The final painting is a clear reworking of the two images that went before it, featuring a similar pose, clothing and facial expression, but it has also been refined. According to some, in this work Rosenberg finally achieves a sophisticated mixture of the bold pose and assured handling that was somewhat lacking in the earlier portraits. [9] This mixture underpins the composition with his technique of strong vertical brushstrokes, which seems to have originated in his Head of a Woman: Grey and Red from 1912.
In October of 1915 Rosenberg enlisted. He embarked with his unit to France in the following year and remained there until his death whilst on night patrol in April 1918.

Footnotesback to top

1) R. Dickson and S. MacDougall, eds. Whitechapel at War: Isaac Rosenberg & his circle (Ben Uri Gallery, The London Jewish Museum of Art, 2008), p. 16.
2) Quoted in J. Liddiard, ed. Isaac Rosenberg Poetry Out of My Head and Heart – Unpublished Letters and Poem Versions (London: Enitharmon Press, 2007), p. 10.
3) In Joseph Leftwich Diary, Tower Hamlets, entries for 3, 5, 8 and 9 March 1911; cited in Dickson and MacDougall, eds. (2008), p. 29.
4) L. Tickner, Modern Life & Modern Subjects: British Art in the Early Twentieth Century (New Haven and London: Yale University Press, 2000), p. 307.
5) J. Cohen, Journey to the Trenches: The Life of Isaac Rosenberg, 1890-1918 (London: Robson Books, 1975), p. 42.
6) Tickner (2000), p. 201.
7) Excerpts from unpublished memoirs of Sonia Joslen (née Cohen), courtesy of Joan Rodker; cited in Dickson and MacDougall, eds. (2008), p. 33.
8) Ibid.
9) Dickson and MacDougall, eds. (2008), p. 30.

Referenceback to top

Cooper 2000
Cooper, J. Visitor’s Guide (National Portrait Gallery, 2000), p 92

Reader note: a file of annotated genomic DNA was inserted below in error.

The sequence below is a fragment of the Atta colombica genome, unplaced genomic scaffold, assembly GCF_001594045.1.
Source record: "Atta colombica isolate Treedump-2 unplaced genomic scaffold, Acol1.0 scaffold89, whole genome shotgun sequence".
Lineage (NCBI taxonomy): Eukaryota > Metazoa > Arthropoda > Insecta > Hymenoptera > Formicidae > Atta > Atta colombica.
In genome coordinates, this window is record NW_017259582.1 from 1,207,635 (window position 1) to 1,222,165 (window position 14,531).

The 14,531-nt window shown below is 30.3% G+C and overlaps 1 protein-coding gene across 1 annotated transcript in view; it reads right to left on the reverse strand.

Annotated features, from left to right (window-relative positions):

Crane & Judd 1997
Crane, D. and Judd, A. Character Sketches: First World War Poets (National Portrait Gallery, 1997), p. 44

Dickson & MacDougall (eds.) 2008
Dickson, R. and MacDougall, S. eds. Whitechapel at War: Isaac Rosenberg & his circle (Ben Uri Gallery, The London Jewish Museum of Art, 2008)

Saywell & Simon 2004
Saywell, D. and Simon, J. Complete Illustrated Catalogue (National Portrait Gallery, 2004), p. 532

Tickner 2000
Tickner, L. Modern Life & Modern Subjects: British Art in the Early Twentieth Century (New Haven and London: Yale University Press, 2000)

Physical descriptionback to top

Head-and-shoulders, head three-quarters to the right, eyes to viewer.

Exhibitionsback to top

Isaac Rosenberg retrospective Leeds University Gallery, 1959

Isaac Rosenberg: A Poet & Painter of the First World War National Book League, 1975 (30)

Isaac Rosenberg Poet and Painter 1890-1918: The half used life Imperial War Museum, London, November 1990-April 1991

Isaac Rosenberg: Whitechapel at War Ben Uri Gallery, The London Jewish Museum of Art, April-June 2008. Toured to Stanley and Audrey Burton Gallery, Leeds University

View all known portraits for Isaac Rosenberg